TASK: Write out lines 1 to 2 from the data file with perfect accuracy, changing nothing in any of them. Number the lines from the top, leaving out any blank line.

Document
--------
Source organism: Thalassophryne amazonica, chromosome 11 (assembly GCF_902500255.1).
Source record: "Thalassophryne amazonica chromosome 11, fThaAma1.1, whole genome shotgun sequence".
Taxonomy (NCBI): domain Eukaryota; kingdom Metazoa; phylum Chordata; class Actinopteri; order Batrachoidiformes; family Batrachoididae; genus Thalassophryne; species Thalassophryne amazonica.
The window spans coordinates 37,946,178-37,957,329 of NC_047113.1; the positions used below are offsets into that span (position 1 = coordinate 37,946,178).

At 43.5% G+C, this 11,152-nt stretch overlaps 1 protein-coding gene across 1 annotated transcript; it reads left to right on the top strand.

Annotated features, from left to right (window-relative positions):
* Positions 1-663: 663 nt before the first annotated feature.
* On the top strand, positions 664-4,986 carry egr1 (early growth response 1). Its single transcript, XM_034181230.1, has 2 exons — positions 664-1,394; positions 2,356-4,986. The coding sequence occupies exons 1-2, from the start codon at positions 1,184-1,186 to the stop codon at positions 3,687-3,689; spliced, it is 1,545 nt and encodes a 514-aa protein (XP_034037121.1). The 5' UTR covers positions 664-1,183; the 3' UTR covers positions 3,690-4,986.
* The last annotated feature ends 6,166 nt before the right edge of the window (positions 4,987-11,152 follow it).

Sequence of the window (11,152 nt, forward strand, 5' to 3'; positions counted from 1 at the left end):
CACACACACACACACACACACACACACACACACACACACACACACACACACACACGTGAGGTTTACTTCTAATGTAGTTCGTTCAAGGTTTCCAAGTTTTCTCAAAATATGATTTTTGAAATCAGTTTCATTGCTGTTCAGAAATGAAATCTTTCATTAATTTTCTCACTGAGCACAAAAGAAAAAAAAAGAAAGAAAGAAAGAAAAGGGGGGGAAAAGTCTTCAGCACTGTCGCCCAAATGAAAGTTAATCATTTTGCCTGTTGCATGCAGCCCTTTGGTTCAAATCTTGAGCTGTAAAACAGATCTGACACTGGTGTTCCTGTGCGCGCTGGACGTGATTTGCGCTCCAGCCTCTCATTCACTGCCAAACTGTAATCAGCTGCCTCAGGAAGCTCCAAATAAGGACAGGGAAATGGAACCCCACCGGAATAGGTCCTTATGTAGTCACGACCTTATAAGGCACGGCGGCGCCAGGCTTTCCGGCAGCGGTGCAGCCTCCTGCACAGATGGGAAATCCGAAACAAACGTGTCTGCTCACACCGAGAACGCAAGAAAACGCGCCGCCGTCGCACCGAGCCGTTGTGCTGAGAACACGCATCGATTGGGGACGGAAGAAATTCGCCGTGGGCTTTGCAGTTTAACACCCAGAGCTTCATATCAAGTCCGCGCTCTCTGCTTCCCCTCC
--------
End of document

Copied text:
Source organism: Thalassophryne amazonica, chromosome 11 (assembly GCF_902500255.1).
Source record: "Thalassophryne amazonica chromosome 11, fThaAma1.1, whole genome shotgun sequence".